The program has been so successful, Lewis says, the university started a similar program called Roll Out the Red. The campus even recognized dining services as an example of a campus department that provides good service. Lewis attributes this reputation to the department’s focus on training.
“We were doing a lot of training, but we decided we’d better work on service,” Lewis says. “We bring all of our staff together for one day of training before school starts. Three years ago, we decided that during that time we would only do service training. We bring in a nationally recognized speaker who talks about service.”
Lewis learned how important service was from his beginning in foodservice. Lewis grew up in a resort community near Benton Harbor, Mich., where he worked in small resorts’ restaurants as a bus boy, cook’s assistant and chef. He graduated from Purdue University’s restaurant/hotel/ institutional management program and moved right into university foodservice with a position at Northern Illinois University. He’s been in university foodservice ever since.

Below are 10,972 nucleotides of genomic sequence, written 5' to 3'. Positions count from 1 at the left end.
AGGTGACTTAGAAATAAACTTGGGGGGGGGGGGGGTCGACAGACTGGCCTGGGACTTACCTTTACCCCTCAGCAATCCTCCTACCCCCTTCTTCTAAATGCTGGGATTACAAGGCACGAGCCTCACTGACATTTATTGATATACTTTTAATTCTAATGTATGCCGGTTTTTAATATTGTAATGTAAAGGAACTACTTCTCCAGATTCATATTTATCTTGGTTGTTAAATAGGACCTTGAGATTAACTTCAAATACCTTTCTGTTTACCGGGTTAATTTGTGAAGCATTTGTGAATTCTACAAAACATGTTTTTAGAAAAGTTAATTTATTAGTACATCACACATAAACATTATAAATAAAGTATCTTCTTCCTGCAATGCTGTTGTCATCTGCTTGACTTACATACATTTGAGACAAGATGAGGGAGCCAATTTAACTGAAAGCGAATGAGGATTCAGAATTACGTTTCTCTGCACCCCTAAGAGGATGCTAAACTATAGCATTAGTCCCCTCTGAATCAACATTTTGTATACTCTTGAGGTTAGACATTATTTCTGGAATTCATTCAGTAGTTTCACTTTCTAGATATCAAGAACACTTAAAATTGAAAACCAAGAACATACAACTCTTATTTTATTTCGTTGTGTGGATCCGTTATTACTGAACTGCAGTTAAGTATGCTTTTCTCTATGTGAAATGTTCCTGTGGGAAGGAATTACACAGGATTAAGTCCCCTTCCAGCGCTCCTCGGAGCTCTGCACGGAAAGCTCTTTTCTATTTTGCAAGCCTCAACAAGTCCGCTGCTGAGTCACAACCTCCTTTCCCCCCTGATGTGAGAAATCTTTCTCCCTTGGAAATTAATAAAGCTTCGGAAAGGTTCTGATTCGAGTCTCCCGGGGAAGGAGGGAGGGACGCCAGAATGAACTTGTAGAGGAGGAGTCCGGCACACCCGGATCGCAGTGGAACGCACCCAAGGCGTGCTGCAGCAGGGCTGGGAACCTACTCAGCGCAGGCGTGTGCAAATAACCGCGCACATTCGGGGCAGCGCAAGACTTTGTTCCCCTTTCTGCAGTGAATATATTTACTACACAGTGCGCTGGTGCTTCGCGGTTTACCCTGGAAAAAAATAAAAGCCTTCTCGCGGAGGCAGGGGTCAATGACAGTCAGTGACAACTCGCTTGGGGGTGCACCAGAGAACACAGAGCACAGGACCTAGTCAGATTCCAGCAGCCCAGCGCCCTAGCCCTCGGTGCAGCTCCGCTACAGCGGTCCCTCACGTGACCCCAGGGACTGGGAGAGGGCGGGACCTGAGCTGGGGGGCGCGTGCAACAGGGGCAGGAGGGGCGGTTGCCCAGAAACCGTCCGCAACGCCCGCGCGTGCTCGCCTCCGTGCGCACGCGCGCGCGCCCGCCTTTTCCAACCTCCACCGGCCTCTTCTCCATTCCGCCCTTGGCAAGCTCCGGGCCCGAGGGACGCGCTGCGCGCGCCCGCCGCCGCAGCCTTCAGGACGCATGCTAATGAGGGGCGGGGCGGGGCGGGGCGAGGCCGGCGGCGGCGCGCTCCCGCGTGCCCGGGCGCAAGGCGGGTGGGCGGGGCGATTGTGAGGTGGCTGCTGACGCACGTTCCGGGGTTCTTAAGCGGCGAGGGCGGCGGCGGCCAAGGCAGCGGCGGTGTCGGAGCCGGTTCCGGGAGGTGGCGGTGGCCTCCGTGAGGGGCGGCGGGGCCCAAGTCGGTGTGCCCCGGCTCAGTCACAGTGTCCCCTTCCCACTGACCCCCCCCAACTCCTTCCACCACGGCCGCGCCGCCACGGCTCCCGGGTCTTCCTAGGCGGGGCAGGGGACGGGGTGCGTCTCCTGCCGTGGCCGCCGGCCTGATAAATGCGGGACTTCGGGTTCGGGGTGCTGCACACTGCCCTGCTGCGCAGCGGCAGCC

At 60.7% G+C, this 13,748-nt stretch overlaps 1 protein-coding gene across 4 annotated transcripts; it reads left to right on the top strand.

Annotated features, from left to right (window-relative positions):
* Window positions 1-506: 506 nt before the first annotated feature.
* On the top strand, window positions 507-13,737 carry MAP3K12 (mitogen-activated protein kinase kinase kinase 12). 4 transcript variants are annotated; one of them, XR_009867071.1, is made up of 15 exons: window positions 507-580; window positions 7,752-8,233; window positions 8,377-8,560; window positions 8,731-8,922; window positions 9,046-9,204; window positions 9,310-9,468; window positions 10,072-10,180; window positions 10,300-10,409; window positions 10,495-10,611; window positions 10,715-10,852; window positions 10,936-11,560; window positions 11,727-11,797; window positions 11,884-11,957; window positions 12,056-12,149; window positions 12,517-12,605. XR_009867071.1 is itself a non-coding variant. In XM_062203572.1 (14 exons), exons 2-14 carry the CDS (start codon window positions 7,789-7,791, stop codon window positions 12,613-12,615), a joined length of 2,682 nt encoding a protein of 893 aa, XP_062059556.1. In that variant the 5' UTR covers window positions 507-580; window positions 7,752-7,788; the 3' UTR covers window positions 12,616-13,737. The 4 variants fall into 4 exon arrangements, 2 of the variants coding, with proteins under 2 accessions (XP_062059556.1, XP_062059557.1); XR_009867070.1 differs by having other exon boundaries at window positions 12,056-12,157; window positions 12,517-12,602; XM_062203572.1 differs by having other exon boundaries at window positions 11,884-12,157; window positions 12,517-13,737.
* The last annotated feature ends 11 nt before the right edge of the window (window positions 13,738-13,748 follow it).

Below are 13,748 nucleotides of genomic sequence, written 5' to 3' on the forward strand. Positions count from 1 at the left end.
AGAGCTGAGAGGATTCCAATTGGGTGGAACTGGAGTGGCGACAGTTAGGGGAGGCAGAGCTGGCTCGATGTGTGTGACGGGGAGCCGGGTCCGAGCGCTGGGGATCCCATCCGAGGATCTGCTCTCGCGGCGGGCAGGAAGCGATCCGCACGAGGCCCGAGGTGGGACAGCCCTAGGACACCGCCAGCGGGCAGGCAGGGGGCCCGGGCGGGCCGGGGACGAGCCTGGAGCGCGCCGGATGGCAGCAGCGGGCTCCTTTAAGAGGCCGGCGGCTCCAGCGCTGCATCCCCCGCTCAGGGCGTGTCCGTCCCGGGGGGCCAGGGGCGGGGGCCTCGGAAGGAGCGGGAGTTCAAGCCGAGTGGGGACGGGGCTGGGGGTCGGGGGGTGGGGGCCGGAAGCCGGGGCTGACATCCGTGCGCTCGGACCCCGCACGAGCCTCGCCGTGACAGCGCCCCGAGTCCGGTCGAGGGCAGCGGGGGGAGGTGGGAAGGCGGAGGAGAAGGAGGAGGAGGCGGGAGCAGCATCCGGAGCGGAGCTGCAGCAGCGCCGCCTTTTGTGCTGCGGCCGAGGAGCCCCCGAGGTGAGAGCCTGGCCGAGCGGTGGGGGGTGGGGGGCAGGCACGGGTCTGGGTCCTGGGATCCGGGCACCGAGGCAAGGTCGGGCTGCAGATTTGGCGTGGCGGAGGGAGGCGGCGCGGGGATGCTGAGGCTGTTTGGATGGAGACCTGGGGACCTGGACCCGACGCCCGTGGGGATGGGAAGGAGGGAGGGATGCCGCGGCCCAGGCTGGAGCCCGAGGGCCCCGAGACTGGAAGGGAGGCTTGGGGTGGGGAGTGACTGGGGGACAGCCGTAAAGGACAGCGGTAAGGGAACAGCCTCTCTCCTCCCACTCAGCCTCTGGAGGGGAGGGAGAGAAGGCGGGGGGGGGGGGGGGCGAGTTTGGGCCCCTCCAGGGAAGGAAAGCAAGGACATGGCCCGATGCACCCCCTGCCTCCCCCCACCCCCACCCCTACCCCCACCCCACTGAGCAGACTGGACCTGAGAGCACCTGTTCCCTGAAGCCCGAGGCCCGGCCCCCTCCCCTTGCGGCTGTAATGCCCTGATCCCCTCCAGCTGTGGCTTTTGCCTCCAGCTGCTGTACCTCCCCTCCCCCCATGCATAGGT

“I thought college foodservice was a pleasant environment to be involved with,” Lewis says. “I thought it would be fun to be in a university environment, and it is.”
Employee feeding: Through his years in the university setting, Lewis knew the importance of keeping his employees happy. One way he knew he could accomplish that was by offering them an employee meal plan.
Lewis says he was surprised when he became director that there was no meal plan option for employees. Employees now get one complimentary meal after working at least six hours.